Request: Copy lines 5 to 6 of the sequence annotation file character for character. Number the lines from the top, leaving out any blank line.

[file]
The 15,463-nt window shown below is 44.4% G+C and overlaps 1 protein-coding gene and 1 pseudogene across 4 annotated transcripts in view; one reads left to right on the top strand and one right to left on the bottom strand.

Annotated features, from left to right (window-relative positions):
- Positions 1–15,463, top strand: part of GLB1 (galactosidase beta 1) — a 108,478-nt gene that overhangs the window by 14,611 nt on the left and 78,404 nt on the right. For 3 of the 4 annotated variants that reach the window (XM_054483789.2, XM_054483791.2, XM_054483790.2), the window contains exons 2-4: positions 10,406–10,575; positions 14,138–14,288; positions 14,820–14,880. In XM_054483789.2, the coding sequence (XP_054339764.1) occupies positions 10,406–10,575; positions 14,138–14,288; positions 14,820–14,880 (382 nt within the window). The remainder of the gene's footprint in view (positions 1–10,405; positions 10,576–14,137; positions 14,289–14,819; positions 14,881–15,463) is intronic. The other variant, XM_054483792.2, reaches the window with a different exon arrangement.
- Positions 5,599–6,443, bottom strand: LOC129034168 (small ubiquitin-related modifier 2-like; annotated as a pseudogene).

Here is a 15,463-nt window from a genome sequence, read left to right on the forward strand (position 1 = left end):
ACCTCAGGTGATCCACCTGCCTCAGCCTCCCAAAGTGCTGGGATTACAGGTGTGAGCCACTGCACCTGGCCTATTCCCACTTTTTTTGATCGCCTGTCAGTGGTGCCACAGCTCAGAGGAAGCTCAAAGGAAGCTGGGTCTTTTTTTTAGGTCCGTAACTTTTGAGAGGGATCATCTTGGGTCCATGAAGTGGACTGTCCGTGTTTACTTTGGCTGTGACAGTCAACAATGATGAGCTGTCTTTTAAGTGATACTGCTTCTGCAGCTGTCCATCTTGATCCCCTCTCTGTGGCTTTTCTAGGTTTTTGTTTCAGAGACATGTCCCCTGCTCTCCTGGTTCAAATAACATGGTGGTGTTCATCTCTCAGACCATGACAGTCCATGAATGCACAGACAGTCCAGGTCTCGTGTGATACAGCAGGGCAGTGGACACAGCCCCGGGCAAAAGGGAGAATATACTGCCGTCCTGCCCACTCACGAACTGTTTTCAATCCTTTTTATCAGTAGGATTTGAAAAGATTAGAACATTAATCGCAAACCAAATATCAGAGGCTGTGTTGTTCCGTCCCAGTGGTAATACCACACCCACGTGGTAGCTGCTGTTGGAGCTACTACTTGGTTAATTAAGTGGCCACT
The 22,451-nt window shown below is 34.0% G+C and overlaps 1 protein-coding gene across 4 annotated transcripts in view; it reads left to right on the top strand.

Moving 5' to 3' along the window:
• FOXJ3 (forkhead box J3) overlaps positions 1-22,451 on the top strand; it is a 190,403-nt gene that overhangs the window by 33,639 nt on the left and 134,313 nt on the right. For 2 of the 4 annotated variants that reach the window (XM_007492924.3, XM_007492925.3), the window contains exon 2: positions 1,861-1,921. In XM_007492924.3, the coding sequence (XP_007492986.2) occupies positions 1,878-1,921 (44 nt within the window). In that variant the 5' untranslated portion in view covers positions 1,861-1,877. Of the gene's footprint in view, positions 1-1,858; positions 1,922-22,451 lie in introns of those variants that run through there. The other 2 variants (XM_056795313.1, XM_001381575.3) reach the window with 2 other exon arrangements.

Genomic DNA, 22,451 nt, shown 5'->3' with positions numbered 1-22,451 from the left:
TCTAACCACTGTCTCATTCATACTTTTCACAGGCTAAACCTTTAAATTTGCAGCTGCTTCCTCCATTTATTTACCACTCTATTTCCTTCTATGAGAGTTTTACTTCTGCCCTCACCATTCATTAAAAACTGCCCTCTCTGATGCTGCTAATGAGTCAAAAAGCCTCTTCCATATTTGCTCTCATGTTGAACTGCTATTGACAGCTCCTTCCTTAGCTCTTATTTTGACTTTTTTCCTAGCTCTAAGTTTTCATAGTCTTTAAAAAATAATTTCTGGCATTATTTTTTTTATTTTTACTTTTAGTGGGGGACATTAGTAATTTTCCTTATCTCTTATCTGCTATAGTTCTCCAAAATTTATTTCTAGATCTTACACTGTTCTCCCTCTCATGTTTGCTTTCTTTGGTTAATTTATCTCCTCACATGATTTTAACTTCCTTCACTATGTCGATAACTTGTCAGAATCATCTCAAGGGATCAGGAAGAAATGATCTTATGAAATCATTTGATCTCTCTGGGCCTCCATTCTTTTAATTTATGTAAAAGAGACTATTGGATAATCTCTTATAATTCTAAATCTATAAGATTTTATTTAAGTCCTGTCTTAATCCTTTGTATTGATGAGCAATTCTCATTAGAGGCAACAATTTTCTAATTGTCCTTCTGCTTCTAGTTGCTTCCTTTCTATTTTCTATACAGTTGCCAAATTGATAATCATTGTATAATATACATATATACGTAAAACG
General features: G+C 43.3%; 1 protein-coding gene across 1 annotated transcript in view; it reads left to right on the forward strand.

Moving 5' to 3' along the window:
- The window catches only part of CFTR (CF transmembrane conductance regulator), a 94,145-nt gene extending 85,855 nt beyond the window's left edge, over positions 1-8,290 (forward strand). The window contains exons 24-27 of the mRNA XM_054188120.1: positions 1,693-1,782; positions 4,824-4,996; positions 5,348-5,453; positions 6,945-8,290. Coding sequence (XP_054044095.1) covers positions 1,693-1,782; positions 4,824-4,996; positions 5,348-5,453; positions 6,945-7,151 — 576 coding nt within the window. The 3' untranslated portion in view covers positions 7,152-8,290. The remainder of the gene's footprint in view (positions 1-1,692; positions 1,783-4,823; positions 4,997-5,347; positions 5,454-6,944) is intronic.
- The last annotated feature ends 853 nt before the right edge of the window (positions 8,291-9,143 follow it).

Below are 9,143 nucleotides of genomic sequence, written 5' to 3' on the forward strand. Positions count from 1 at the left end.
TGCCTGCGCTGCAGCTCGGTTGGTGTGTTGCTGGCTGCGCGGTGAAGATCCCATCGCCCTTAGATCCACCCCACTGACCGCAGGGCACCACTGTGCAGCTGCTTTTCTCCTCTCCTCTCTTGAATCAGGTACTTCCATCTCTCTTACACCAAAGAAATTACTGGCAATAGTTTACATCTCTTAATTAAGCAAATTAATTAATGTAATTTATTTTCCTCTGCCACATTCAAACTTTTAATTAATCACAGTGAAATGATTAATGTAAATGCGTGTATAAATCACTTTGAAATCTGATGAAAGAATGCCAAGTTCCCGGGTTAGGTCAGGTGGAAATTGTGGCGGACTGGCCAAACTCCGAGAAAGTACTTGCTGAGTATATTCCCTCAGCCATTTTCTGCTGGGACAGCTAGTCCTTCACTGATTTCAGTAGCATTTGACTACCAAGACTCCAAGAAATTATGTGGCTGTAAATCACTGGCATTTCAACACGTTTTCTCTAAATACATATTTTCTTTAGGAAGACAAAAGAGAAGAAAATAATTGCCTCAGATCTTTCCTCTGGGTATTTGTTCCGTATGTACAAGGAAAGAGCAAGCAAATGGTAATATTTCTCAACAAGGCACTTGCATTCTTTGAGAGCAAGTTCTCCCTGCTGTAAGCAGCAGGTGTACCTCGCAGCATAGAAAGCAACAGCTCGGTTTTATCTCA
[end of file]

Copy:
Here is a 15,463-nt window from a genome sequence, read left to right on the forward strand (position 1 = left end):
ACCTCAGGTGATCCACCTGCCTCAGCCTCCCAAAGTGCTGGGATTACAGGTGTGAGCCACTGCACCTGGCCTATTCCCACTTTTTTTGATCGCCTGTCAGTGGTGCCACAGCTCAGAGGAAGCTCAAAGGAAGCTGGGTCTTTTTTTTAGGTCCGTAACTTTTGAGAGGGATCATCTTGGGTCCATGAAGTGGACTGTCCGTGTTTACTTTGGCTGTGACAGTCAACAATGATGAGCTGTCTTTTAAGTGATACTGCTTCTGCAGCTGTCCATCTTGATCCCCTCTCTGTGGCTTTTCTAGGTTTTTGTTTCAGAGACATGTCCCCTGCTCTCCTGGTTCAAATAACATGGTGGTGTTCATCTCTCAGACCATGACAGTCCATGAATGCACAGACAGTCCAGGTCTCGTGTGATACAGCAGGGCAGTGGACACAGCCCCGGGCAAAAGGGAGAATATACTGCCGTCCTGCCCACTCACGAACTGTTTTCAATCCTTTTTATCAGTAGGATTTGAAAAGATTAGAACATTAATCGCAAACCAAATATCAGAGGCTGTGTTGTTCCGTCCCAGTGGTAATACCACACCCACGTGGTAGCTGCTGTTGGAGCTACTACTTGGTTAATTAAGTGGCCACT